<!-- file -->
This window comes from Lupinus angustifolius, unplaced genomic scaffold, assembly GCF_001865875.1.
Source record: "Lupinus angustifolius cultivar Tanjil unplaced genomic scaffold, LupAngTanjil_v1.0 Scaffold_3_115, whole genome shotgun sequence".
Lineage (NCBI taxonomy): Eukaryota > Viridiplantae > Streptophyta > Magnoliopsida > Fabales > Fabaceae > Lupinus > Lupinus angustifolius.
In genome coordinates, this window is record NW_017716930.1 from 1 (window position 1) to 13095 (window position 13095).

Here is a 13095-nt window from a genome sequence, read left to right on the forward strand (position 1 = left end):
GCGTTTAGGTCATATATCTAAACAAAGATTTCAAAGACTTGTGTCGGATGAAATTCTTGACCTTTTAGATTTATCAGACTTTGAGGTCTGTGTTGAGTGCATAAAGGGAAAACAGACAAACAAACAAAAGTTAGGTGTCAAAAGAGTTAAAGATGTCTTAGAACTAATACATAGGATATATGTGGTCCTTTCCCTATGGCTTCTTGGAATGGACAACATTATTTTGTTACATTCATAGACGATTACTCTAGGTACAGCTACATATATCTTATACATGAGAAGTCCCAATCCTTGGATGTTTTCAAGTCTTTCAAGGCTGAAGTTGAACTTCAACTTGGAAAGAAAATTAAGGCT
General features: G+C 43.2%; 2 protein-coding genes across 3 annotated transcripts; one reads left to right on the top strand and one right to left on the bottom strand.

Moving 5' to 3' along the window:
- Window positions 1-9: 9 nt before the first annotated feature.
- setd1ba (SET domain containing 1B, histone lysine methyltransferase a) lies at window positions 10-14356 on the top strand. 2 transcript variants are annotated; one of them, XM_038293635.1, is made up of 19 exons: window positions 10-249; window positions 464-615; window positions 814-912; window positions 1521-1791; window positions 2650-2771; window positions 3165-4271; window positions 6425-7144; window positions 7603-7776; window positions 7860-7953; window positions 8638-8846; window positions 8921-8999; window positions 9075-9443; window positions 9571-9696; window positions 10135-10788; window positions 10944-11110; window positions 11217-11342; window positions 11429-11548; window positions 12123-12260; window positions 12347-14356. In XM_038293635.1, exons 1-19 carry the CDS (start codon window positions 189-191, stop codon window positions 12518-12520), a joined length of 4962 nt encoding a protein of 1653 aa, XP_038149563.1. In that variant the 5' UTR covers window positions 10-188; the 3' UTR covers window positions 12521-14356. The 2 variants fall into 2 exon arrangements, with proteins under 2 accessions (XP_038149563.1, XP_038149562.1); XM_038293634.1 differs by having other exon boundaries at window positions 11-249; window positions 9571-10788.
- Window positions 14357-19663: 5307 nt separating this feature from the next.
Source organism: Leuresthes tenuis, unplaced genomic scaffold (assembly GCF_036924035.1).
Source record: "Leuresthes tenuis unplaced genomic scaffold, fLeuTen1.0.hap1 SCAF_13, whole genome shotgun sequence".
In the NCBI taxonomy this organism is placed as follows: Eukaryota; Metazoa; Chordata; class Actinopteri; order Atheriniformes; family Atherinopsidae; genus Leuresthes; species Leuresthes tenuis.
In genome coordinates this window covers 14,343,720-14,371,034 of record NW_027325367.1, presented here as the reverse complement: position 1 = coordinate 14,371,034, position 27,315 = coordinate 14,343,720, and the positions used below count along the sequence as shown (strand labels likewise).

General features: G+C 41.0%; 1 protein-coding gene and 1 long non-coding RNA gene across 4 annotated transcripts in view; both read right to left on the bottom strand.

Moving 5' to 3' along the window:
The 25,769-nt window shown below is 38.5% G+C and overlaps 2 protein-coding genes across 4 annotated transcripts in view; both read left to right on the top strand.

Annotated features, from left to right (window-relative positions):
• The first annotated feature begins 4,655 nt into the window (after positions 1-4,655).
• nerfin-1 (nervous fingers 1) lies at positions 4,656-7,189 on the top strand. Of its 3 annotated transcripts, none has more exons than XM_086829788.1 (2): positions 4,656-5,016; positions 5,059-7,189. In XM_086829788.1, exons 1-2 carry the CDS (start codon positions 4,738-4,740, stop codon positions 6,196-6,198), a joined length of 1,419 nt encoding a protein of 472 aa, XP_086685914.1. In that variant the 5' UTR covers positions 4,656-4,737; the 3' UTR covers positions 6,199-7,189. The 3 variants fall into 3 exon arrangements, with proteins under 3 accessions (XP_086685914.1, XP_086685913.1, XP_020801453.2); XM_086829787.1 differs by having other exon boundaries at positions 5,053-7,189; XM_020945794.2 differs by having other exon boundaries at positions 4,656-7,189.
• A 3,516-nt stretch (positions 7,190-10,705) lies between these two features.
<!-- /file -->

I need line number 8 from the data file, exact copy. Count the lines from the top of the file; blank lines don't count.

Moving 5' to 3' along the window: